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JONATHAN SWIFT was, acr cording to an account said to be written by himself, the son of Jonathan Swift, an attorney, and was born at Dublin on St. Andrew'sday, 1667: according to hisown report, as delivered by Pope to Spence, he was born at Leicester, the son of a clergymnan, who was minister of a parifh in Herefordshire *. During his life the place of his birth was undetermined. He was contented to be called an Irishman by the Irish; but would occasionally call himself an Englishman. The question may, without much regret, be left in the obscurity in which he delighted to involve it.
* Spence's Anecdotes, vol. II. p. 273.
Whatever was his birth, his education was Irish. He was sent at the age of fix to the school at Kilkenny, and in his fifteenth year (1682) was admitted into the University of Dublin.
In his academical studies he was either not diligent or not happy. It must disappoint every reader's expectation, that, when at the usual time he elaimed the Bachelorship of Arts, he was found by the examiners too confpicuously deficient for regular admission, and obtained his degree at last by Special favour ; a term used in that University to denote want of merit.
Of this disgrace it may be casily supposed that he was much ashamed, and hame had its proper effect in producing A 2
reformation. He resolved from that time to study eight hours a-day, and continued his industry for seven years, with what improvement is sufficiently known. This part of his story well deserves to be remembered; it may afford useful admonition and powerful enzcouragement to many men, whose abilities have been made for a time useless by their passions or pleasures, and who, having lost one part of life in idleness, are tempted to throw away the remainder in despair.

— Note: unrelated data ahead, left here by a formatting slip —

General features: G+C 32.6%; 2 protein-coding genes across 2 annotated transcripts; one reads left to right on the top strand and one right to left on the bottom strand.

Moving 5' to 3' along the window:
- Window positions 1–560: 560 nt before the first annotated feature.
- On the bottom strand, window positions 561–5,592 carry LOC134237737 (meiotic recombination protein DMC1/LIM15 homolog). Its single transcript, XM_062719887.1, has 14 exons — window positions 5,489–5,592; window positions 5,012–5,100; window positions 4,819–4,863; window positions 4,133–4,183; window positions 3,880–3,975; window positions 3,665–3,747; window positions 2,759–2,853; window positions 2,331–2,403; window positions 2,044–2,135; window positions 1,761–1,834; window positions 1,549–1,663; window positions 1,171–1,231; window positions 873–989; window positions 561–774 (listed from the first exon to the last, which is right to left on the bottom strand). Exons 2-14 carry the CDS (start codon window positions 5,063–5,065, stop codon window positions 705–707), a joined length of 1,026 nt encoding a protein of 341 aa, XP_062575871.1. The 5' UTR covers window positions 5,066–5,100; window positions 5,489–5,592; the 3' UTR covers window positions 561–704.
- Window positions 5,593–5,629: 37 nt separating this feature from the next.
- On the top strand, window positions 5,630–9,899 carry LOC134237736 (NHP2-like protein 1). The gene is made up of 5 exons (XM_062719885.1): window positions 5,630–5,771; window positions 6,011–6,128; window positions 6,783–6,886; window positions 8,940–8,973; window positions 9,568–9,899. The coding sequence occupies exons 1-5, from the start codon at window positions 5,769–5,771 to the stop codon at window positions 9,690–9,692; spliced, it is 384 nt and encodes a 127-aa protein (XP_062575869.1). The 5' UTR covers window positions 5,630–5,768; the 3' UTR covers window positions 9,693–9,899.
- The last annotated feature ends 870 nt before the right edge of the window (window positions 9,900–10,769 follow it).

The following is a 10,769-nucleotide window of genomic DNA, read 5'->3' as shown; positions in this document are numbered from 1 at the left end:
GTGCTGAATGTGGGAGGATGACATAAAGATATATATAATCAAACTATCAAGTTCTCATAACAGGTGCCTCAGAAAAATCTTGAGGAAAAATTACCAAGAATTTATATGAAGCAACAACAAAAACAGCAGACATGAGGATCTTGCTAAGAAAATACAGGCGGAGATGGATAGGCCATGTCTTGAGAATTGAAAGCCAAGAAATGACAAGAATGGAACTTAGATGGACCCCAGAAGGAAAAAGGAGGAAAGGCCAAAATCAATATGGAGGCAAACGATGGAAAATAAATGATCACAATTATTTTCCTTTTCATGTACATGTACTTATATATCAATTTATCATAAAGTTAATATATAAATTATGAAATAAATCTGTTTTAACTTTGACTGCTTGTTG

In this course of daily application he continued three years longer at Dublin; and in this time, if the observation and memory of an old companion may be
trusted, he drew the first sketch of his Tale of a Tube
When he was about one and twenty (1688), being by the death of Godwin Swift liis uncle, who had supported him, left without subsistence, he went to confult his mother, who then lived at Leicester, about the future course of his life, and by her direction solicited the advice and patronage of Sir William Temple, who had married one of Mrs. Swift's relations, and whose father Sir John Temple, Master of the Rolls in Ireland, had lived in great familiarity of friendship with Godwin Swift, by whom Jonathan had been to that time maintained.
Temple received with sufficient kind. ness the nephew of his father's friend, with whom he was, when they conversed together, so much pleased, that he detained him two years in his house. Here he became known to King William, who sometimes visited Temple when he was disabled by the gout, and, being attended by Swift in the garden, thewed him how to cut asparagus in the Dutch way.
King William’s notions were all military; and he expressed his kindness to Swift by offering to make him a captain of horse.
When Temple removed to Mcor-park, he took Swift with him; and when he was consulted by the Earl of Portland